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Formal Thought Disorder” in a General-Community Sample With Elevated Schizotypal Traits

Deyo, Cliff, DPsych*; Langdon, Robyn, PhD

The Journal of Nervous and Mental Disease: May 2019 - Volume 207 - Issue 5 - p 410–416
doi: 10.1097/NMD.0000000000000991
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Different dimensions of formal thought disorder (FTD) are distinguished by different patterns of cognitive dysfunction and cortical variability in patients with schizophrenia; however, inconsistent findings may relate to patient-related confounds. Investigating FTD in nonpatient samples with elevated levels of schizotypal traits avoids these confounds, but its utility to FTD research is unknown. Thus, we performed principal components analysis (PCA) of FTD ratings using the Scale for the Assessment of Thought, Language, and Communication (TLC) and the Thought and Language Index (TLI) in a general-community sample with elevated schizotypal traits. Both scales showed “clinically elevated” FTD, particularly, the TLC. PCA described a three-component TLC solution (“disorganization,” “verbosity,” “emptiness”) and a two-component TLI solution (“negative,” “idiosyncratic”), generally consistent with schizophrenia research. TLC “disorganization” and “emptiness” were correlated with psychosis-like experiences. TLI “negative” was associated with lower general cognitive function, consistent with schizophrenia research. FTD may have shared etiology along the schizophrenia spectrum.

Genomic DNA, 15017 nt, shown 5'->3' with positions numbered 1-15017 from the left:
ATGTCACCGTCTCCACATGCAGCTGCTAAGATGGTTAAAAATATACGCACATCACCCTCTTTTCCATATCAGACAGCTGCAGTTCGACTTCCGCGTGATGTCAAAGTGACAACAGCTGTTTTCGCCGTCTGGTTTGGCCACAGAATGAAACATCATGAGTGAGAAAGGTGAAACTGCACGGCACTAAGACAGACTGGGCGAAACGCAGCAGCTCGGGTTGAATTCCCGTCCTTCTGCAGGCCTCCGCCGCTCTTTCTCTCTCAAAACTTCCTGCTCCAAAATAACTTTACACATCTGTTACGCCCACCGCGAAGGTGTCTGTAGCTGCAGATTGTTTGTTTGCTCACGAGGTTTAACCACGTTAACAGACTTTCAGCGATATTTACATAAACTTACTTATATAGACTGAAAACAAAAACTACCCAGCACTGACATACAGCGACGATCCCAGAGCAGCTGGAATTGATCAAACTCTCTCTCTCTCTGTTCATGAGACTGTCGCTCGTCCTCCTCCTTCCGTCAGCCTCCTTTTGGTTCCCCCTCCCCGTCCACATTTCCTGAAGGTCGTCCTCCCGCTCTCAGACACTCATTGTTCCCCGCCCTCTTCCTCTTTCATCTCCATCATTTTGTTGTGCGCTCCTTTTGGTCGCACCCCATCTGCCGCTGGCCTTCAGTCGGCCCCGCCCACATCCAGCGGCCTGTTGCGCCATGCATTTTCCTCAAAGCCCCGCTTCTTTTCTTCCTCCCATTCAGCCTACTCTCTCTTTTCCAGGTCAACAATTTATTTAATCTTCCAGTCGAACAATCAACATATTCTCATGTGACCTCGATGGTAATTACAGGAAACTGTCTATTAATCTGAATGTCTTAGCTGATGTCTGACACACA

*Department of Psychology, and

ARC Centre of Excellence in Cognition and Its Disorders, Department of Cognitive Science, Macquarie University, Sydney, New South Wales, Australia.

Send reprint requests to Cliff Deyo, DPsych, Department of Psychology, Macquarie University, New South Wales 2109, Australia. E-mail: cdeyo@vt.uniting.org.

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